What do you do if you're a state executioner facing a shortage of drugs for lethal injections? You improvise. That's what Oklahoma is trying to do, by using pentobarbital — the same drug used to euthanize animals — on humans.
When most states ran out of sodium thiopental, the main drug used in state executions, corrections officials in Oklahoma amended their protocol to allow the use of pentobarbital, which has never been tested on humans: "We do not believe it would be cruel and unusual punishment," Oklahoma Department of Corrections spokesman Jerry Massie told NPR. Experts, and rational human beings, disagree. "The state is basically experimenting on the execution of a human being using a drug that's never been used before, and this is really a first," says law professor Deborah Denno.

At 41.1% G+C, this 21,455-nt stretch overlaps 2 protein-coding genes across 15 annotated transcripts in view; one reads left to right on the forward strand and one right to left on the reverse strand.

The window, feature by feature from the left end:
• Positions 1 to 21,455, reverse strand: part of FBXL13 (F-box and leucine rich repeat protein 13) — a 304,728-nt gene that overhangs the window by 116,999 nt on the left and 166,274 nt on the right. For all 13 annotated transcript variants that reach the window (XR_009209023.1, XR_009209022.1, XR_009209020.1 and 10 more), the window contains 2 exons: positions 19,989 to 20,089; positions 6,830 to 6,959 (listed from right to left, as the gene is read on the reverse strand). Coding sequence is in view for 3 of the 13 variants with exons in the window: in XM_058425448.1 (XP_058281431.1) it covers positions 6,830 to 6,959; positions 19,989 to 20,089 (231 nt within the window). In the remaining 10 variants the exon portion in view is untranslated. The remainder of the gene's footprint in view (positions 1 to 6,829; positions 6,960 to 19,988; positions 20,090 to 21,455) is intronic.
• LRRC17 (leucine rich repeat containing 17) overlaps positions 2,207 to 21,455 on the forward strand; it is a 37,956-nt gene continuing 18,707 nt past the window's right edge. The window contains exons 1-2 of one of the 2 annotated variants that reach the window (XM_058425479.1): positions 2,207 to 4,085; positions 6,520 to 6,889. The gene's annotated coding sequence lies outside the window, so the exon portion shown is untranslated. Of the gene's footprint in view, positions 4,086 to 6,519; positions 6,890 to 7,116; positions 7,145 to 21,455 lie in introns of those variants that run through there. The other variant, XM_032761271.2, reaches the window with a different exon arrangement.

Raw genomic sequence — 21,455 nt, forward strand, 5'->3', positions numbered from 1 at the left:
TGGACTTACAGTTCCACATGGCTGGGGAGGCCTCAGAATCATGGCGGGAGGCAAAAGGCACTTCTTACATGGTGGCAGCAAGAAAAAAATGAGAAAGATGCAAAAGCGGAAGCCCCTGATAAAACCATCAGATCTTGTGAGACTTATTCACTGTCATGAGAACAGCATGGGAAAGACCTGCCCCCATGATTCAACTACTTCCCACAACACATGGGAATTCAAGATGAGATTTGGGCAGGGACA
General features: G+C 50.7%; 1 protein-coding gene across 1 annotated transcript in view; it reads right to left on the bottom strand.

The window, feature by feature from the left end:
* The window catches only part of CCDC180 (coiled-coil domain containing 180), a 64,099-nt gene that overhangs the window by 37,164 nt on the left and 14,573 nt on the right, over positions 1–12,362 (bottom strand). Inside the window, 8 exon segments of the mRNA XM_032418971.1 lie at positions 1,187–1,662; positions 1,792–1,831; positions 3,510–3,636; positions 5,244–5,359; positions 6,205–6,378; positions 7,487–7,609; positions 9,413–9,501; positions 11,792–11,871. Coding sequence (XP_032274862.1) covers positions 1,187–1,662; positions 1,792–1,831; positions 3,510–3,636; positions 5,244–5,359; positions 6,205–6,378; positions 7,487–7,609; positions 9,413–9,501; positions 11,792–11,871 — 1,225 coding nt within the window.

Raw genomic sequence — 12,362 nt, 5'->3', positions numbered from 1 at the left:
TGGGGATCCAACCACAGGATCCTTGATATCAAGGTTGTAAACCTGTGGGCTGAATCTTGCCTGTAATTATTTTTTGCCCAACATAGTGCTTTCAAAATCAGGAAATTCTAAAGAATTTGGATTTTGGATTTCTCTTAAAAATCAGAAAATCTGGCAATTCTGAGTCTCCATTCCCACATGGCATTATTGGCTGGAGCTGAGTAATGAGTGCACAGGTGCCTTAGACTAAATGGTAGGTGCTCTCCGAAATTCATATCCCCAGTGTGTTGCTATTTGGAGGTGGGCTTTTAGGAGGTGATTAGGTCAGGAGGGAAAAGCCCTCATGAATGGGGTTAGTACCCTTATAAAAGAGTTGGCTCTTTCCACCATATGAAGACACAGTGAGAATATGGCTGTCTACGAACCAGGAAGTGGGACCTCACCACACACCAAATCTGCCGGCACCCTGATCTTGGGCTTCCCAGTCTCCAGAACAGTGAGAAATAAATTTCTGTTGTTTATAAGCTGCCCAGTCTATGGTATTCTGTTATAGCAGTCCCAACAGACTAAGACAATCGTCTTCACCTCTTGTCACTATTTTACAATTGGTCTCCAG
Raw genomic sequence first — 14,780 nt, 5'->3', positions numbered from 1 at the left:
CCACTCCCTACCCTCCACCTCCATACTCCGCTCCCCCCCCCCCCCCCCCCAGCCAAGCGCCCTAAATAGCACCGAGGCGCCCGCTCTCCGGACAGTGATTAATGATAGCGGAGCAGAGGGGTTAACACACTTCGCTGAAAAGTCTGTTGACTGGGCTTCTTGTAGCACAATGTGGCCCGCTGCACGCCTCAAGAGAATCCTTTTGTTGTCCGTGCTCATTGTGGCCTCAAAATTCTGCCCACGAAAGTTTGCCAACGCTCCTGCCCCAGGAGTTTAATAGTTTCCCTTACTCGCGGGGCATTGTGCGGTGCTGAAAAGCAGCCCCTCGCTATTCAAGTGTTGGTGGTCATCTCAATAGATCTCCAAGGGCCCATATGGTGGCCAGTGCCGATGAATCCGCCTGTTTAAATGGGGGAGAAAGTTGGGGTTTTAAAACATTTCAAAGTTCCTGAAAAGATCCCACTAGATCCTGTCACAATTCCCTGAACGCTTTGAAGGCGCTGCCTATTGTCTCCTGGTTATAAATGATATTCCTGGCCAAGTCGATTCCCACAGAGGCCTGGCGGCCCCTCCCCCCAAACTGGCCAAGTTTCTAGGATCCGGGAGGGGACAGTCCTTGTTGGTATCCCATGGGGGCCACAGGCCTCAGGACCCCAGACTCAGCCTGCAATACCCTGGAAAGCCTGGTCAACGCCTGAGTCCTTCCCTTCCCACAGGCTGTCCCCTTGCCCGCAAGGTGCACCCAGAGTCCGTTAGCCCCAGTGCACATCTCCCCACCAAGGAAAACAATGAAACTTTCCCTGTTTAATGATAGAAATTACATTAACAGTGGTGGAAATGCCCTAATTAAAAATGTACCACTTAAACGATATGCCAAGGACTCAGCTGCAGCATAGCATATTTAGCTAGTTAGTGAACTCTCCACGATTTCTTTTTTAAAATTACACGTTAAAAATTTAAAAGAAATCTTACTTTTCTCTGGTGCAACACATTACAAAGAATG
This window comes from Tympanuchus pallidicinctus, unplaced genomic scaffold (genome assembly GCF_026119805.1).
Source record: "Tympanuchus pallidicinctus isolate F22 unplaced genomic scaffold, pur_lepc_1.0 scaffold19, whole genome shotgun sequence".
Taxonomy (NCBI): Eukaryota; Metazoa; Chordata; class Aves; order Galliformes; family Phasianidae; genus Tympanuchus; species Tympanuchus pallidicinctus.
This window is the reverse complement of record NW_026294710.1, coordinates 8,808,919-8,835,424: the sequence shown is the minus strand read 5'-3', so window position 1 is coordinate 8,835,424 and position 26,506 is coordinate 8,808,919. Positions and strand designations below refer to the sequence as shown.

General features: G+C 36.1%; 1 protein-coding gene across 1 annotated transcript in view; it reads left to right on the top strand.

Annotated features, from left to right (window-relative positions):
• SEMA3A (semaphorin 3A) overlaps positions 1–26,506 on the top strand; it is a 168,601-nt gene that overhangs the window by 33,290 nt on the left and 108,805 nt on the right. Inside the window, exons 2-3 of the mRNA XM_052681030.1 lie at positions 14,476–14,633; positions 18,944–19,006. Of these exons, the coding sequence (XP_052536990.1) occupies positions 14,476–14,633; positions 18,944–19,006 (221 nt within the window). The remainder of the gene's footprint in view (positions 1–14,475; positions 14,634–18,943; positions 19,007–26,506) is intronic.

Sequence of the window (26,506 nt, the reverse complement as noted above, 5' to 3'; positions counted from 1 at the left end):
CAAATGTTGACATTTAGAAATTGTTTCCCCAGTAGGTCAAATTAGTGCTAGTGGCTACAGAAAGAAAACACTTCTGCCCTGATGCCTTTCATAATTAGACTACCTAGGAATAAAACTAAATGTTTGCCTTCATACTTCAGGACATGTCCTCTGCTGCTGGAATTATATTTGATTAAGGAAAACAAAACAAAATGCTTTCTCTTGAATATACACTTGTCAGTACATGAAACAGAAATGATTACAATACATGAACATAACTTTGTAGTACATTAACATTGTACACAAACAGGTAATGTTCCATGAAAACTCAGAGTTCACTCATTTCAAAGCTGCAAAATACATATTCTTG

Convicted murderer John David Duty is set to be executed on December 16, and will essentially serve as a guinea pig for the state so it doesn't have to wait for more sodium thiopental to be produced early next year. His case is now before a federal court, with defense attorneys citing the Eighth Amendment — the right against cruel and unusual punishment.
Arguments against the death penalty aside, what's the fucking hurry? Oklahoma can't wait a few more months for the one company that makes sodium thiopental, Hospira, to produce more, instead of experimenting on a person?
[Image via AP]